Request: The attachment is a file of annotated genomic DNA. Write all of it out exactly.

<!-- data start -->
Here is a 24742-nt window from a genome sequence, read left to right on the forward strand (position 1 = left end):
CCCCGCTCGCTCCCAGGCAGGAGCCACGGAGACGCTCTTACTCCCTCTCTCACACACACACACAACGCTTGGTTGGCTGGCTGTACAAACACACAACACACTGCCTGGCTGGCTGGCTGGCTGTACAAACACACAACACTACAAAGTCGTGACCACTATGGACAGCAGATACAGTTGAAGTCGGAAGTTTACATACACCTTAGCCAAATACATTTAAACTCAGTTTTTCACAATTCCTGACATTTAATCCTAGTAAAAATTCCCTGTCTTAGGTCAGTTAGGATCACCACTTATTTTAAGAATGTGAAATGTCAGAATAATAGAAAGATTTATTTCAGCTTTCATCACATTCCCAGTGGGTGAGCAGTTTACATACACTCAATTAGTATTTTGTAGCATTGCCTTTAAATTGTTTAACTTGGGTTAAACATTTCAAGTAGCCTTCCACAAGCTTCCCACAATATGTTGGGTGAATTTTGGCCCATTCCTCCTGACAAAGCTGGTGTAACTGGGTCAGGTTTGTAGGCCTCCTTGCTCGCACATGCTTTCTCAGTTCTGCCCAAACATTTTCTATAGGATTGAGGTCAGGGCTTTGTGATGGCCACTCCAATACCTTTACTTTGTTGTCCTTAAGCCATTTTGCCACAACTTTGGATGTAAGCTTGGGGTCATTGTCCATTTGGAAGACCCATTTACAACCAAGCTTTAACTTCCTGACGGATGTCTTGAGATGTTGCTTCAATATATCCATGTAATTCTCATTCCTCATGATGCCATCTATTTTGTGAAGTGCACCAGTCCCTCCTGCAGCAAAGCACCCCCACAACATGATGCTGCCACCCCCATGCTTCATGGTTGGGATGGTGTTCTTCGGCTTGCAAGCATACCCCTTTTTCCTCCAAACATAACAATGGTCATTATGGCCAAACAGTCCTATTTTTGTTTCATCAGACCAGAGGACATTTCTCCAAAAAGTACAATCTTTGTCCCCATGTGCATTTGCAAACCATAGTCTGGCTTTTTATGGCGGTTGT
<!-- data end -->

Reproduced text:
Here is a 24742-nt window from a genome sequence, read left to right on the forward strand (position 1 = left end):
CCCCGCTCGCTCCCAGGCAGGAGCCACGGAGACGCTCTTACTCCCTCTCTCACACACACACACAACGCTTGGTTGGCTGGCTGTACAAACACACAACACACTGCCTGGCTGGCTGGCTGGCTGTACAAACACACAACACTACAAAGTCGTGACCACTATGGACAGCAGATACAGTTGAAGTCGGAAGTTTACATACACCTTAGCCAAATACATTTAAACTCAGTTTTTCACAATTCCTGACATTTAATCCTAGTAAAAATTCCCTGTCTTAGGTCAGTTAGGATCACCACTTATTTTAAGAATGTGAAATGTCAGAATAATAGAAAGATTTATTTCAGCTTTCATCACATTCCCAGTGGGTGAGCAGTTTACATACACTCAATTAGTATTTTGTAGCATTGCCTTTAAATTGTTTAACTTGGGTTAAACATTTCAAGTAGCCTTCCACAAGCTTCCCACAATATGTTGGGTGAATTTTGGCCCATTCCTCCTGACAAAGCTGGTGTAACTGGGTCAGGTTTGTAGGCCTCCTTGCTCGCACATGCTTTCTCAGTTCTGCCCAAACATTTTCTATAGGATTGAGGTCAGGGCTTTGTGATGGCCACTCCAATACCTTTACTTTGTTGTCCTTAAGCCATTTTGCCACAACTTTGGATGTAAGCTTGGGGTCATTGTCCATTTGGAAGACCCATTTACAACCAAGCTTTAACTTCCTGACGGATGTCTTGAGATGTTGCTTCAATATATCCATGTAATTCTCATTCCTCATGATGCCATCTATTTTGTGAAGTGCACCAGTCCCTCCTGCAGCAAAGCACCCCCACAACATGATGCTGCCACCCCCATGCTTCATGGTTGGGATGGTGTTCTTCGGCTTGCAAGCATACCCCTTTTTCCTCCAAACATAACAATGGTCATTATGGCCAAACAGTCCTATTTTTGTTTCATCAGACCAGAGGACATTTCTCCAAAAAGTACAATCTTTGTCCCCATGTGCATTTGCAAACCATAGTCTGGCTTTTTATGGCGGTTGT